In the previous tutorial of Create a Git Repository, we learned to create a new git repository for the project. Now that we have a Git project, it is time to start working with it too. A Git project can be thought of as having three parts:
- Working Directory: Local Repository, where you'll be doing all the work like creating, editing, deleting and organizing project files
- Staging Area: Tracked Local Repository, where you'll list changes you make to the working directory
- Repository: Remote Repository, where Git permanently stores changes as different versions of the project
This tutorial is all about working with a local repository and tracked/untracked changes. We will be covering the following git commands:
- Git Add Command
- Git Status Command
- Git Remove Command
Before using the above commands, we should have some files in the git repository project. Download the following files and copy those into the project folder. Each file contains the data of only two customers(Name, Email, etc.)
CustomerData_IND CustomerData_UK CustomerData_US
Once done, the git repository will look like the below image:
Git Status Command
The git status is another must-know command that returns information about the current state of the repository. For e.g. a list of files changed, list of tracked changes on staging, untracked changes on local, and information about current branch & commits.
- Staging Area: Git has the concept of a staging area, where all the updates/changes are tracked. This holds the changes which you would like to commit. Changes can be a single line, files, or parts of files.
- Untracked Changes: Changes/files on the local directory and which are not pushed to staging are known as untracked changes.
- Tracked Changes: Changes/files on staging are known as tracked changes.
A lot of talk right! let's move forward and use the command in the command prompt.
- Now, open the command prompt and navigate to the git repository, in our case, it is at C:/Git Tutorial
- Just type
git statusin the command prompt. This will now list which files are staged, unstaged, and untracked.
Notice the Output:
- branch master: This says that the working tree is a master branch. We will learn more about branching in later tutorials.
- no commits yet: This gives information on the commits, as of now there are no commits yet.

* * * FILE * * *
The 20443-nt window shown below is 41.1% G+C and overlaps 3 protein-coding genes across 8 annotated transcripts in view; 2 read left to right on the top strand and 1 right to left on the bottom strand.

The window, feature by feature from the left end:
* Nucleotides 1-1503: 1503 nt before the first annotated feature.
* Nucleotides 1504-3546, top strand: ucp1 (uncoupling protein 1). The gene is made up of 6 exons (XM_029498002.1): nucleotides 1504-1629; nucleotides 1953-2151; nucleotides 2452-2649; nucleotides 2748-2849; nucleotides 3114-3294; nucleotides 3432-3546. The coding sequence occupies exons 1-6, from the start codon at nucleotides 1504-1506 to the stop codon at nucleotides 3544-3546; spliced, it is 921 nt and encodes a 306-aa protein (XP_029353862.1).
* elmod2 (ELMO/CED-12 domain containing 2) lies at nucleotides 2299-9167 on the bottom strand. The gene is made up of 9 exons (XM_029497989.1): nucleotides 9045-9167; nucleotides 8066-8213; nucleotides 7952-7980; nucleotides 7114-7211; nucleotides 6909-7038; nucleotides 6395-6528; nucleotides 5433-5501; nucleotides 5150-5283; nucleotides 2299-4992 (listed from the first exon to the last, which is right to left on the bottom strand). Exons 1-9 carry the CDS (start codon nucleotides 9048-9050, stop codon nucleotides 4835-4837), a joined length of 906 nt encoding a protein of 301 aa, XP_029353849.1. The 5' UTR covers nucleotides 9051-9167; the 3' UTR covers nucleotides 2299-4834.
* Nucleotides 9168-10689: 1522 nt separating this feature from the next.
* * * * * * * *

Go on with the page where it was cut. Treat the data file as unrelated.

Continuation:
- Untracked files: This says that Git sees the files but has not started tracking changes yet and marked these as red.
- Status messages: This gives relevant instructions for staging/unstaging files.
Git Add Command
The git add command adds a change in the working directory to the Staging Area. It tells Git that there are few updates in the project, which the user wants to commit next. The thing here to note is that git add doesn't affect the remote repository, as changes are not actually recorded until you perform git commit.
- Let's just start with adding a single file to stating. To use the git add command, just type
git add filename. The word filename here refers to the name of the file you edited, such as CustomerData_IND.txt. Also, use
git statuscommand to see what git has now to tell us about the state of the repository.
Notice the Output:
- Changes to be committed: This shows the information of tracked files kept on staging. This is the one, which we added using git add command.
- Untracked files: This shows the information of untracked files. These are the ones, which brought to the project earlier but still not pushed to staging.
Add different changed files to Staging
Above we just added a single file to staging, what if there will be multiple files to add. This can be easily achieved by using
git add <file> <file>.
To add multiple files, type
git add CustomerData_IND.txt CustomerData_UK.txt
Output: Mentioned two files are now added to staging.
Add all the changed files to Staging
Above we added multiple files to staging, what if there will be many multiple files to add. This can be easily achieved by using
git add *.
To add all the changed files, type
git add *
Output: All the changed files are now moved to staging.
Git Remove Command
The git rm command removes tracked changes from the Staging Area. It tells Git that the updates which were pushed to staging earlier with git add command, are not ready to commit. So on running this command, git just removes the changes from the staging. But the changes still exist in Local Repository. If you look carefully at the output of the above image section 1. In this git gives a suggestion to the user that the tracked file on staging can be removed by using
git rm --cached <file>.
To practice the command, let's try removing the same CustomerData_IND.txt file, which was added earlier.
- To remove the desired file, type
git rm --cached CustomerData_IND.txtAlso, use the
git statuscommand to check the state of the repository.
Notice the Output
- Untracked files: CustomerData_IND.txt file is back to the untracked changes list. As git remove this file from staging tracked list.
Remove different files from Staging
The way you can add multiple files to staging, the same way multiple files can be removed from staging too. the command to remove the multiple files are
git rm --cached <file> <file>.
To remove multiple files, type
git rm --cached CustomerData_IND.txt CustomerData_UK.txt
Note: It is double hyphen like "- -" but without space before "cached" keyword.
Output: Mentioned two files in the command are now removed from staging and back to the untracked list.